People not the only casualty of a policy that aids genocide
Refugees from Sri Lanka arrive for processing at Christmas island in June. Photo: Sharon Tisdale
Who would have thought that in 17 years, Australia could have gone from being a leading champion in the global fight to end the racial discrimination of apartheid to siding with the corrupt and venal government of Sri Lanka in the genocide of Tamils. Australia has John Howard to thank, with the raw racism and political expediency embodied in, ''we will decide who comes here'', the policy of turning back boats, mandatory detention and temporary protection visas, all directed against asylum seekers. Unfortunately Labor prime ministers Kevin Rudd and Julia Gillard embraced the essence, and now the substance, of his policies.
Acting on the word of the victorious Sinhalese government, which has shown no inclination to seek reconciliation with the vanquished Tamil minority at the end of a 28-year civil war, the Australian government is sending asylum seekers back to Sri Lanka without any assessment of their claims to be refugees. They are being called economic opportunists, apparently on the basis of the town, village or area that they come from in Sri Lanka. Over the past few days, former members of the Liberation Tigers of Tamil Eelam have been returned.
Assuming, for a moment, that asylum seekers from Sri Lanka are ''economic refugees'', there must be something dreadfully wrong with their economic circumstances to drive them onto boats for a lengthy and perilous sea journey to Australia. The alleged siren calls of avaricious people smugglers cuts no ice with those familiar with their circumstances except some federal politicians and public servants.
A survey conducted by Essential Research on December 3 found only 5 per cent of respondents believed Gillard was principled on the issue of asylum seekers and 8 per cent with respect to Tony Abbott. On the other hand, 39 per cent saw Gillard as playing politics and 42 per cent saw Abbott as similarly engaged.
The fact is asylum seekers arriving from Sri Lanka by boat are not economic refugees; if they are Tamil they are fleeing the country because they are members of an oppressed minority and, if they are Sinhalese, they are fleeing because they have run afoul of an oppressive state. More than 40 Sri Lankan journalists have been killed in the past 10 years for trying to expose corruption in government, and the unlawful abduction and killing of Tamils and other opponents of the regime. Sri Lanka is at the bottom of the international pile in terms of press freedom and the rights of minorities.
The crushing of the Tamil separatists was bankrolled by the Chinese, who have built a large naval base on the west coast of Sri Lanka with the capacity to threaten sea lanes in the Indian Ocean. They are in the process of turning Sri Lanka into a vassal state and lining pockets along the way to do so. Sri Lanka would be bankrupt were it not for the Chinese, who have internal stability as their price. A program to eliminate the Tamils will not bring that about.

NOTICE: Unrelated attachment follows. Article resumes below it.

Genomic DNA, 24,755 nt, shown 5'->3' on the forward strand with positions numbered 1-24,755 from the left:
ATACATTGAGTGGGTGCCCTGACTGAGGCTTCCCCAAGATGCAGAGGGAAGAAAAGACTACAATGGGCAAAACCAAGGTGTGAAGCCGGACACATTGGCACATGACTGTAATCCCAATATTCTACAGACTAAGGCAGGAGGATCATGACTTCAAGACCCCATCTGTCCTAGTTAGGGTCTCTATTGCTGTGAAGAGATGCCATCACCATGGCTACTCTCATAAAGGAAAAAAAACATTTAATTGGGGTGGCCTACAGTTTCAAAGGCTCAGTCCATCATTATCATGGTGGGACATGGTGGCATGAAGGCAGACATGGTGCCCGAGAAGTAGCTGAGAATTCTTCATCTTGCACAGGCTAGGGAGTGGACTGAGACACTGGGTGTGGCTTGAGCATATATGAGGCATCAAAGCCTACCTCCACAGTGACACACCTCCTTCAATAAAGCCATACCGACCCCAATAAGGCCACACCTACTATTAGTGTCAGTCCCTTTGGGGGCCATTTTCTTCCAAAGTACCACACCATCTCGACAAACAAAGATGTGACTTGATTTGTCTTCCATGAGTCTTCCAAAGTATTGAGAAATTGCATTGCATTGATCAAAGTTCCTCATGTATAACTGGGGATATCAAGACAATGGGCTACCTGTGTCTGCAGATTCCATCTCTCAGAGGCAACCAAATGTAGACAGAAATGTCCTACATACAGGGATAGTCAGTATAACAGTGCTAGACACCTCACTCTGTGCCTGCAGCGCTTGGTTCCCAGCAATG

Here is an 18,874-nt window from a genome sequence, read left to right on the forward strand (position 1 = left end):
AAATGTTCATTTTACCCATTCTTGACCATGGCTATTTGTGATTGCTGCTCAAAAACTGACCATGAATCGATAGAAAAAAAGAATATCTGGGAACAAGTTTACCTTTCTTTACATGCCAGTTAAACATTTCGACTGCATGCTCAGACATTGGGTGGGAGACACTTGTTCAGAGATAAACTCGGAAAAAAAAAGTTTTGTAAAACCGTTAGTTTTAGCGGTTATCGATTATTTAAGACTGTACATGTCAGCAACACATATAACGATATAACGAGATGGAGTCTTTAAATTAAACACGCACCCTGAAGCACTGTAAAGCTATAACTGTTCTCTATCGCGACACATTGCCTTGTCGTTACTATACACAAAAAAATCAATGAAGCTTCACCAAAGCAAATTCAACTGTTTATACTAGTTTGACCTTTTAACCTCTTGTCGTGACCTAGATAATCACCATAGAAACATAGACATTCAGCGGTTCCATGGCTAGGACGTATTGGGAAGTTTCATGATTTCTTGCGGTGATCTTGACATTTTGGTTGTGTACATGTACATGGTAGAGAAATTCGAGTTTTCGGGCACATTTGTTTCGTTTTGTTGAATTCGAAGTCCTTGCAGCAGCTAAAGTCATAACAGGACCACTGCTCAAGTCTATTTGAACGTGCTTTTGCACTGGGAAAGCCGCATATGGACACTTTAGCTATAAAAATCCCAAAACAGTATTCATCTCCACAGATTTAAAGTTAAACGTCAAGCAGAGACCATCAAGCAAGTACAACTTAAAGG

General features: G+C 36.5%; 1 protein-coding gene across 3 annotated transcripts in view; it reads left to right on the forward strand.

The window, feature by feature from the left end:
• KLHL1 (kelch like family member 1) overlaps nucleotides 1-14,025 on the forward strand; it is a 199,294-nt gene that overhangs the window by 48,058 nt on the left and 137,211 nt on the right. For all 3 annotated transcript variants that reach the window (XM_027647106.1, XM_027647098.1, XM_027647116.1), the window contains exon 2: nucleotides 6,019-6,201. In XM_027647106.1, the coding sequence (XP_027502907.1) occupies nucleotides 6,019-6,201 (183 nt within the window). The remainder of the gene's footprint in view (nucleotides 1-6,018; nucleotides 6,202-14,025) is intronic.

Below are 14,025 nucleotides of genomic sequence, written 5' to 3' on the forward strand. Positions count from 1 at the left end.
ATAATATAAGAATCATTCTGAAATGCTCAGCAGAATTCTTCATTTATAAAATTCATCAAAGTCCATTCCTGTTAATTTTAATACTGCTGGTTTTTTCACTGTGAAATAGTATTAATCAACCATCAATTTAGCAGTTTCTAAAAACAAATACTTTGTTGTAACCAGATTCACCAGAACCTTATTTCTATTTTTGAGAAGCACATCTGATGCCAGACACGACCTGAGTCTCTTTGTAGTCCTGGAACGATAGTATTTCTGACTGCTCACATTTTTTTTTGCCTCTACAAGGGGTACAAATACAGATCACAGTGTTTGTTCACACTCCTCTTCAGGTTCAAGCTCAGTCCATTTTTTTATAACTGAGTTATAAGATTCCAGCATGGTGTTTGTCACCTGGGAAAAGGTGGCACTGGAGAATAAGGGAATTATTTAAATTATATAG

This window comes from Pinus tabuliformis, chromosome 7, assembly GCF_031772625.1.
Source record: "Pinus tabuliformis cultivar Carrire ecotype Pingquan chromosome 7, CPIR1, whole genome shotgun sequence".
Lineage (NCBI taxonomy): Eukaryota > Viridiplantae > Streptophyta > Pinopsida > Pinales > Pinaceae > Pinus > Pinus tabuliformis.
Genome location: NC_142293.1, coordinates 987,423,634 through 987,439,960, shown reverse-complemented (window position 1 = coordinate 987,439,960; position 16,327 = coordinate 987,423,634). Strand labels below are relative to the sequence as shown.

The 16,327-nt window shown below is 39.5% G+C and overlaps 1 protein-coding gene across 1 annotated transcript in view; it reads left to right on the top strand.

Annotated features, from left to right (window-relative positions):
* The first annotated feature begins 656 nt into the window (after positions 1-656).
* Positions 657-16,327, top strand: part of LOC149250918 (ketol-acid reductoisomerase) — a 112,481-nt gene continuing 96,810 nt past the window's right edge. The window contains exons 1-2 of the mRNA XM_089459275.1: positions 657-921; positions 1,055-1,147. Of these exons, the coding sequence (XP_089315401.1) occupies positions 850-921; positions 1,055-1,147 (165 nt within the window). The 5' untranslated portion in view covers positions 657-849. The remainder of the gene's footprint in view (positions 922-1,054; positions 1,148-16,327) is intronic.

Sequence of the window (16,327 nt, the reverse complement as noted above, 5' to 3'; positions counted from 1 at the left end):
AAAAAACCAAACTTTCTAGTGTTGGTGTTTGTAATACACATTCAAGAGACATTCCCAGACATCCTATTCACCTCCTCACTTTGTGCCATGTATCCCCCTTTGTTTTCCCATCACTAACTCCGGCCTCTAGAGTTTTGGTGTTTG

Australia has become complicit in the genocide of Sri Lanka's Tamil minority. Asylum seekers that arrive in Australia are being given no opportunity to make a statement of claims. Acting on the advice of the Sri Lankan government, they are being returned to Sri Lanka on the basis that they have no claims. Any claim they make is regarded as spurious. On November 30, 50 were woken at 3am at the Northern Immigration Detention Centre in Darwin, taken to an interview session - where their claims were rejected - and then put on a charter flight back to Sri Lanka. Their bags had been packed in their absence. On arrival, all were detained and sent to Negombo Prison, where returnees are regularly mistreated and beaten. Another 500 men are awaiting return at the detention centre.
On Friday, the deportation of another 56 men was halted by Ian Rintoul of the Refugee Action Coalition and Dr Bala Vigneswaran of the Australian Tamil Congress, who sought and gained an urgent injunction from the High Court. The matter will be heard on Thursday, where the minister will be required to demonstrate the processes employed to screen the applicants.
Six hundred Sri Lankan asylum seekers have been removed from Australia since August. Refugee advocates refer to what is occurring to the asylum seekers as refoulement.
Refoulement is against Australian and international law. It occurs when a state or organisation returns an asylum seeker or refugee to a place, ''… where his (sic) life or freedom would be threatened on account of his race, religion, nationality, membership of a particular social group or political opinion''. The avoidance of refoulement is a basic tenet of refugee law. Australian lawyers and people of conscience should be up in arms. How low have political imperatives driven both major parties as they scrabble for votes at the bottom of the barrel? The issue for Australians to ponder is this; the object of cruel political expediency may be people without citizenship at the moment, but how long will it be before some among us might be declared a threat to state security and targeted and persecuted for perceived political gain. Given what is occurring at the moment, it is not much of a jump.
The Sri Lanka cricket team are touring Australia until January 28. The season kicks off in Canberra and includes Tests in Hobart, Melbourne and Sydney, plus one-day games. There was a time when Australia boycotted sport, in particular cricket, with countries that abused human rights, including South Africa and Zimbabwe. Why are we playing cricket with Sri Lanka?
Bruce Haigh is a former diplomat and political commentator. He served in Sri Lanka and was a member of the Refugee Review Tribunal.